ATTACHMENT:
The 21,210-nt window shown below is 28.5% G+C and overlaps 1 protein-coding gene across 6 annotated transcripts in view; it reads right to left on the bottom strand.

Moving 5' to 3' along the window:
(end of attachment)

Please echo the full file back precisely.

The 21,210-nt window shown below is 28.5% G+C and overlaps 1 protein-coding gene across 6 annotated transcripts in view; it reads right to left on the bottom strand.

Moving 5' to 3' along the window: